White Trillium

White Trillium by Jennifer Schlick
White Trillium by Jennifer Schlick (click to see larger)

Trillium grandiflorum

They lit up the hillside
under the young maples
& tulip poplars like
a harbor full of sails

or a hundred thousand bodhisattvas,
three arms extended
in a mudra of grace

to the gardeners who came
with surreptitious trowels
& the deer with their yellow teeth.

Trillium Trail has become
a veritable Sarnath.
On any visit now

the white flag of a tail
floating among the trees
is the only lambent thing.
May all beings awake.

*

Notes: A mudra is a symbolic or ritual gesture in Buddhism. Sarnath is the deer park where Gautama Buddha gave his first teaching. Trillium Trail is a real place just outside of Pittsburgh.

5 Comments


  1. …three arms extended/in a mudra of grace…/the white flag of a tail/…is the only lambent thing./ May all beings awake.

    A LAMBENT THING BEYOND

    When the valley wakes up on Trillium Trail,
    the Sarnath lessons will be the hushed song
    of the sunrise breeze: these are blossoms
    from the other side where the creek turns
    blue and the rivers calm: always, always,
    in the maze of imprecise feelings, our mudra
    shall shape the passion all lovers put to use
    when love is beyond saying, beyond ecstasy.

    When we wake up to find a harbour of sails,
    we must all go their way, touch them to know
    that what we have is not our own, nor yet
    the place where we shall be but shall not be.
    Beyond longing, beyond desire, we will all
    wake up to where we are not. Where love is.

    —Albert B. Casuga
    Mississauga, Ont. 03-05-11

    Reply

    1. Very nice, Albert — almost the mirror image of my poem, sincerity instead of irony, Pure Land instead of samsara.

      Reply

      1. Thanks, Dave. I thought I got into the root of your poem—and, of course, of the Zen whispers.

        By the way, I wrote another “prompted” poem. “Her Parasol’s Shadow” taking off from your “The Truth about Trees”, but was not able to append it there. I’ll send it to you via Morning or ViaNeg (a paean to my departed grandmother who died at 103 in Baguio City, PI years ago). On April 4, she would have been 132.

        See you at the Pure Land (the porch, I’d say). (:-)

        Reply

  2. Here’s that parasol poem that was prompted by your “The Truth About Trees”.

    “Better to stay asleep and dream of sprouting a thousand parasols or hiding like a bird beneath its feathers. Better just to stand by the stream and listen to the water, which has mastered the art of running from the sky.”—Dave Bonta, “The Truth About Trees” Via Negativa, 02-27-11

    HER PARASOL’S SHADOW

    (For Sotera Martinez vda. de Buenaventura+)

    Her distant gaze must have transported her
    to long lost lands melting into each other,
    one cannot shape the sea around them.

    Even before she finally closed her eyes,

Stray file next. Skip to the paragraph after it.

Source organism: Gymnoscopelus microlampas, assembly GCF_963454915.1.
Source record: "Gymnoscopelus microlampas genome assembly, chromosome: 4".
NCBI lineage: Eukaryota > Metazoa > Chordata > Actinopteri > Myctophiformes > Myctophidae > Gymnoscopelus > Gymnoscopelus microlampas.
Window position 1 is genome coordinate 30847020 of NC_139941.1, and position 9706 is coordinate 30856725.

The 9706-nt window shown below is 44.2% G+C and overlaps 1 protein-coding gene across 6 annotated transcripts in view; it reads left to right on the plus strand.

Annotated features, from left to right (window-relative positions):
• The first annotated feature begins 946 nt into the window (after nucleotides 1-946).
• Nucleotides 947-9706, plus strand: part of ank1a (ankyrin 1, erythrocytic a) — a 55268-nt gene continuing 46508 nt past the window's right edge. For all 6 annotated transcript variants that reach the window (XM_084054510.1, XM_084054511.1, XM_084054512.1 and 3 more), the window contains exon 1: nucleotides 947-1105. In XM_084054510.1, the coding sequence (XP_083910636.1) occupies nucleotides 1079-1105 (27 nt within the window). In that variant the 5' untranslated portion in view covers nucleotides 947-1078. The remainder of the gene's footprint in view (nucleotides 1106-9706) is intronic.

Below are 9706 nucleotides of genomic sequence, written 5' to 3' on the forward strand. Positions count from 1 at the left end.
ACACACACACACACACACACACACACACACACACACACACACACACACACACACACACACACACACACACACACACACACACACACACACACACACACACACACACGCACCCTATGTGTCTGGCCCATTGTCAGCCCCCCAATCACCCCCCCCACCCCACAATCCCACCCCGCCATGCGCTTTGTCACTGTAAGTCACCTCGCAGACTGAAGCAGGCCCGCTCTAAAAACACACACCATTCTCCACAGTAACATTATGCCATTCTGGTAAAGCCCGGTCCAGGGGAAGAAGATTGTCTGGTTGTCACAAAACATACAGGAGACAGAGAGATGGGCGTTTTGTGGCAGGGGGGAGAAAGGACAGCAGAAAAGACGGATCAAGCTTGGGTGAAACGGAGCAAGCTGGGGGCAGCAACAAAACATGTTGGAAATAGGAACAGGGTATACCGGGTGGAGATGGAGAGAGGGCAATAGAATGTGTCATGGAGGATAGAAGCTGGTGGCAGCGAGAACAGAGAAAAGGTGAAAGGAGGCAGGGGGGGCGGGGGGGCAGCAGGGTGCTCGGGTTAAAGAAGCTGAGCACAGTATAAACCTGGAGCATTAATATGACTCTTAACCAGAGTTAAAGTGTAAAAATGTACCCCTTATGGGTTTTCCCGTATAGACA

she did not stay moored among the frayed
    sheets she said would bind her to a past

    when strolls were walkabouts along
    the Paseo del Mar, trips to town were
    contrite encounters at some confessional

    nook in an empty church across the house
    she lived in—La Iglesia de San Guillermo
    was her playground of pews and candles.

    She was handsome in her purple terna
    when we would walk to the Convento,
    her warm hand wrapped around my palm,

    her parasol’s shadow on her gentle face
    that would break into the bright smile
    I would look for when lost in fantasies

    of abandoned spaces where darkness grabs
    waylaid boys and devours their entrails
    falling on the narrow rain-soaked streets.

    When you left us, abuela, did you somehow
    know that it was better to stay asleep
    and dream of sprouting a thousand parasols,

    and standing by the stream to listen
    to the rain tap out on rooftops the rhythm
    of remembrances we shall never forget?

    Aunque estos son recuerdos y pensamientos
    Desolados, queridisima abuela, ellos son
    Lluvia que no puedo olvidar nunca jamas.*

    I will stay out in the rain today, abuela,
    and catch your hand in mine, and hear
    you sing the lullaby of the unceasing rain.

    —Albert B. Casuga
    Mississauga, Ont. 03-03-11
    ___________
    * Although these are sad memories and thoughts,
    dearest grandmother, they are the rainfall
    that I will never ever forget.

    Re-posted in my lit blog (http://ambitsgambit.blogspot.com) March 4, 2011. How intense, did I feel? I drew the sketch of grandmother’s face from memory. Had no picture of her handy.

    Reply

    1. This is a powerful piece; thanks for sharing. My only suggestion is to add a comma after “abandoned spaces” — otherwise one runs out of breath trying to read that passage.

      Reply

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